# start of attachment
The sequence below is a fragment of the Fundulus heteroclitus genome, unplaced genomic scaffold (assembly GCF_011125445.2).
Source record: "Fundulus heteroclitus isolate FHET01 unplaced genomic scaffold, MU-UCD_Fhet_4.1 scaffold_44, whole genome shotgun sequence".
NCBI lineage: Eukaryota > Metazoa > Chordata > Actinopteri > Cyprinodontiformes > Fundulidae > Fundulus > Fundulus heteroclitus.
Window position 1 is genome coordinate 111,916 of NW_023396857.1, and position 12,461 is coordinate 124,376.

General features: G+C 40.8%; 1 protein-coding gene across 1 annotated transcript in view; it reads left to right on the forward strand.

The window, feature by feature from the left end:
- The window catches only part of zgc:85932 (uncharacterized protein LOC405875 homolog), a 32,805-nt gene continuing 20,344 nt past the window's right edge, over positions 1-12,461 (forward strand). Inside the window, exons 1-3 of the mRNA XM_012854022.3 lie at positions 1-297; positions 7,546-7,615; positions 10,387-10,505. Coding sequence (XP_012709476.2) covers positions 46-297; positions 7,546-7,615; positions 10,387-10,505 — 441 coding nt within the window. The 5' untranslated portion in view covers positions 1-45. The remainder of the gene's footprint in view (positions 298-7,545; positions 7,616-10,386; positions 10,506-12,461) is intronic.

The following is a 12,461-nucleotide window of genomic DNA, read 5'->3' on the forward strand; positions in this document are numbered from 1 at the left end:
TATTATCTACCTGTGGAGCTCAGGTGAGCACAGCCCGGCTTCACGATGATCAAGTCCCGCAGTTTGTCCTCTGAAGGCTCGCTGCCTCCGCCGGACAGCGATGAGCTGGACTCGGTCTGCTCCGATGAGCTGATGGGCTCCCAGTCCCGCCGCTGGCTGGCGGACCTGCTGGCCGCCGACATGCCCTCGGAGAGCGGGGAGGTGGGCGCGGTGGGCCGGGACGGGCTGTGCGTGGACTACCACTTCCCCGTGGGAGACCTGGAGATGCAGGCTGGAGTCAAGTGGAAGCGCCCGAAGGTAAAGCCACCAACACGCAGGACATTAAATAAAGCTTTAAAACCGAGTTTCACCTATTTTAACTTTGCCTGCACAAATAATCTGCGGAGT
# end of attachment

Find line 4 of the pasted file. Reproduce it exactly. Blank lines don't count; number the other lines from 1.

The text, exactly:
Window position 1 is genome coordinate 111,916 of NW_023396857.1, and position 12,461 is coordinate 124,376.